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When did corporate America be come responsible for my Christmas cheer?
Newspapers around the country, though, are full of stories about disgruntled Christians insisting that their Christmas is spoiled because cashiers don't say "Merry Christmas" anymore. They're also grumbling that store ads have dropped "Merry Christmas," trumpeting "Happy Holidays" and "Season's Greetings" instead.
A California group is boycotting Macy's and its corporate parent, Federated Department Stores, accusing them of banning "Merry Christmas" signs, even though the companies insist they have no such ban.
In Raleigh, N.C., a church pledging to keep "Christ in Christmas" paid $7,000 that could have clothed the poor and fed the homeless to place a full-page ad in the Nov. 24 issue of The News and Observer newspaper.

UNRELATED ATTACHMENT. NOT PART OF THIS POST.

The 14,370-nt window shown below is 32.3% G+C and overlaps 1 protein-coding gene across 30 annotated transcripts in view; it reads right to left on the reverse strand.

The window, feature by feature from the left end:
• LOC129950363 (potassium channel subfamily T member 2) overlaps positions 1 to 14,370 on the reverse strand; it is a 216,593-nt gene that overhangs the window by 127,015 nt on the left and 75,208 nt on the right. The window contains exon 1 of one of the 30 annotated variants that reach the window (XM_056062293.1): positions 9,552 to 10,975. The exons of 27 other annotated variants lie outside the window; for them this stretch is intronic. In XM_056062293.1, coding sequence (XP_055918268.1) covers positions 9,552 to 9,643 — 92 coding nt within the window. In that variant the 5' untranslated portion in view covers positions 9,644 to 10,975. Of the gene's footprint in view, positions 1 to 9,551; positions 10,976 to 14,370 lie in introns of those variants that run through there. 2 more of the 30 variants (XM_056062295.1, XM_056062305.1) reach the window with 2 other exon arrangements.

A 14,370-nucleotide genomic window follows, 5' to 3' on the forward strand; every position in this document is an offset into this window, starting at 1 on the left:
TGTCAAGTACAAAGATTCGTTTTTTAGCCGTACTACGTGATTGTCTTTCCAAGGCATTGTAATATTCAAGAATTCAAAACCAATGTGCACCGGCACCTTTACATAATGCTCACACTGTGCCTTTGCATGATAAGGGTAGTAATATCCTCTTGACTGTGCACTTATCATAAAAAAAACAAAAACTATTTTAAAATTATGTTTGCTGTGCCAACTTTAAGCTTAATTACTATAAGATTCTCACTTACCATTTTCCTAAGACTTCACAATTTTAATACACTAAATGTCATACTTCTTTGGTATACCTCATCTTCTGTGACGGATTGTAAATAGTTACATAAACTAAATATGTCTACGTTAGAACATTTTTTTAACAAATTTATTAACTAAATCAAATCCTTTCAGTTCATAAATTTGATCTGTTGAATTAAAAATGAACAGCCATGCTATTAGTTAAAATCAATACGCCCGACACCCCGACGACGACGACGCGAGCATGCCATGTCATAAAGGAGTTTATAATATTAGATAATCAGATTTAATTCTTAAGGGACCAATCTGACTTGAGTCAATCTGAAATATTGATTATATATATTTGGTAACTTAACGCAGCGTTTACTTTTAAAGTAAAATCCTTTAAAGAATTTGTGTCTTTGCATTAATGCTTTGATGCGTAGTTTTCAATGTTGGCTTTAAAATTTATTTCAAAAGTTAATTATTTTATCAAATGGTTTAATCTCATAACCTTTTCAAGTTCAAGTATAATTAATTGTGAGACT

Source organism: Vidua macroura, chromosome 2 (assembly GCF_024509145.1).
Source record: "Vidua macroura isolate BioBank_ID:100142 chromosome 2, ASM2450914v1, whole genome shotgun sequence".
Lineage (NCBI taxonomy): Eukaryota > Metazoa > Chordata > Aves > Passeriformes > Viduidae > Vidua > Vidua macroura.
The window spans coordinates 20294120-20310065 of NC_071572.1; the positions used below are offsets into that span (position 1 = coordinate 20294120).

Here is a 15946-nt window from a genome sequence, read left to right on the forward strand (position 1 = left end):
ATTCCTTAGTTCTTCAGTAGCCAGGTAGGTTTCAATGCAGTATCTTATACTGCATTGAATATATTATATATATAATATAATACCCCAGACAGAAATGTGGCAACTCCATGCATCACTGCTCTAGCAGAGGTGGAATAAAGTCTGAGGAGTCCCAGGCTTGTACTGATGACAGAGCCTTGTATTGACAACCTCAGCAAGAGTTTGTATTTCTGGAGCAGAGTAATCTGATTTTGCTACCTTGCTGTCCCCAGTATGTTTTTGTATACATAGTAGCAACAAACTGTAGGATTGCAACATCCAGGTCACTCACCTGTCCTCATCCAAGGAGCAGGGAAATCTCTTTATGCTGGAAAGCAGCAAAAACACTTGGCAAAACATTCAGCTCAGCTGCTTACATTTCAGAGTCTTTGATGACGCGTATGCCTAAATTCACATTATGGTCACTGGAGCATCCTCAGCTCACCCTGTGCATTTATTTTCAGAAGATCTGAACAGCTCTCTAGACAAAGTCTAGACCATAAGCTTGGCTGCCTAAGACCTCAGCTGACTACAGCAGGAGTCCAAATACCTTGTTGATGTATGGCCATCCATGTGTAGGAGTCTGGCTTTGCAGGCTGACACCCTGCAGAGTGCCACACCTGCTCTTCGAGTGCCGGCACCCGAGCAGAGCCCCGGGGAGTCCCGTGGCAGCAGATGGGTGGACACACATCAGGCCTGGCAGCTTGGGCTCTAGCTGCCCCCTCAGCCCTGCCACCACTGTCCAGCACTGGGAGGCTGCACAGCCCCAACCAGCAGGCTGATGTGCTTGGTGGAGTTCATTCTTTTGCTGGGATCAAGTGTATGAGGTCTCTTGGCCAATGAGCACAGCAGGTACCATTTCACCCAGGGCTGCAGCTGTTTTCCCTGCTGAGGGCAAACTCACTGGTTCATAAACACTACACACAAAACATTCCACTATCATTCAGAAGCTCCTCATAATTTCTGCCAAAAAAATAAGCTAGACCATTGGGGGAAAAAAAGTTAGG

If we really want to go after what corporate America has done to Christmas, shouldn't we stop buying all these -- dare I say it? -- things?
If what we long for is the Christmas of yore, shouldn't we return to the days of baked goods tied up with bows and presents no larger than stockings hung by the chimney with care? Threatening to withhold our Visa or MasterCard only until they say what we want them to say doesn't strike me as getting us any closer to the manger.
The whole essay is great. Read it if you have the time. Then tell Jerry Falwell, Pat Robertson, and the rest of those "Christmas is under attack!" nutlogs to go to hell.
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